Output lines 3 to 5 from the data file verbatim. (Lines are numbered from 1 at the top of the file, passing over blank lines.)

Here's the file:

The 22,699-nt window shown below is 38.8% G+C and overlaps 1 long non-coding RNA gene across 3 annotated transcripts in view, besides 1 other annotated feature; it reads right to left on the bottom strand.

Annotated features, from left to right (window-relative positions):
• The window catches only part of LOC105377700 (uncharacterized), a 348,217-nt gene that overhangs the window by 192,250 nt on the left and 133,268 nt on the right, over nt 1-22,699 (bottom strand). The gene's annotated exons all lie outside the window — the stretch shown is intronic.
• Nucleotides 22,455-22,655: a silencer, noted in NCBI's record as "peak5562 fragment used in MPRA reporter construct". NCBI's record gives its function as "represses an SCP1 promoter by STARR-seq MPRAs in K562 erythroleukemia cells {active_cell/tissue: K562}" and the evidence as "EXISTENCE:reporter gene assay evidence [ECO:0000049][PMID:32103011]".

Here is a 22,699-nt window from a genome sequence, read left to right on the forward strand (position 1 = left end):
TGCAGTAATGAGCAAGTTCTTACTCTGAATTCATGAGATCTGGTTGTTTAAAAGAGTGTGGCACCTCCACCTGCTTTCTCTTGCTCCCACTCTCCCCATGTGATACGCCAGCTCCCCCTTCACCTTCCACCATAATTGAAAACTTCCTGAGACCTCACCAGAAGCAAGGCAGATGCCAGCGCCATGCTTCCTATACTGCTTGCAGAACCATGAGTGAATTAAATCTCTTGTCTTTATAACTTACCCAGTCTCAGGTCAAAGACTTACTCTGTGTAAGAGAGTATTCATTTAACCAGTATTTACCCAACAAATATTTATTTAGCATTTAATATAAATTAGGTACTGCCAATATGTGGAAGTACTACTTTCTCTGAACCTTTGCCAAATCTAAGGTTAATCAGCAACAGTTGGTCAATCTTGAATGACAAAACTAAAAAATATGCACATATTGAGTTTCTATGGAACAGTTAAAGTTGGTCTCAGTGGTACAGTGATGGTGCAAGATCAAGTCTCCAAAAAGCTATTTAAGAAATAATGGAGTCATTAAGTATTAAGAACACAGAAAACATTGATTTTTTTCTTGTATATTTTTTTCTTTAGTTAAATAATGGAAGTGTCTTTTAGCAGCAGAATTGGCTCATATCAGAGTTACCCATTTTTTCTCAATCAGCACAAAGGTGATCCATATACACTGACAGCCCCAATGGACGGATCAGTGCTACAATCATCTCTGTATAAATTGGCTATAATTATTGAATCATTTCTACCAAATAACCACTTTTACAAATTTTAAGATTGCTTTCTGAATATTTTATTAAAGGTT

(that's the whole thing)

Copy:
• The window catches only part of LOC105377700 (uncharacterized), a 348,217-nt gene that overhangs the window by 192,250 nt on the left and 133,268 nt on the right, over nt 1-22,699 (bottom strand). The gene's annotated exons all lie outside the window — the stretch shown is intronic.
• Nucleotides 22,455-22,655: a silencer, noted in NCBI's record as "peak5562 fragment used in MPRA reporter construct". NCBI's record gives its function as "represses an SCP1 promoter by STARR-seq MPRAs in K562 erythroleukemia cells {active_cell/tissue: K562}" and the evidence as "EXISTENCE:reporter gene assay evidence [ECO:0000049][PMID:32103011]".

Here is a 22,699-nt window from a genome sequence, read left to right on the forward strand (position 1 = left end):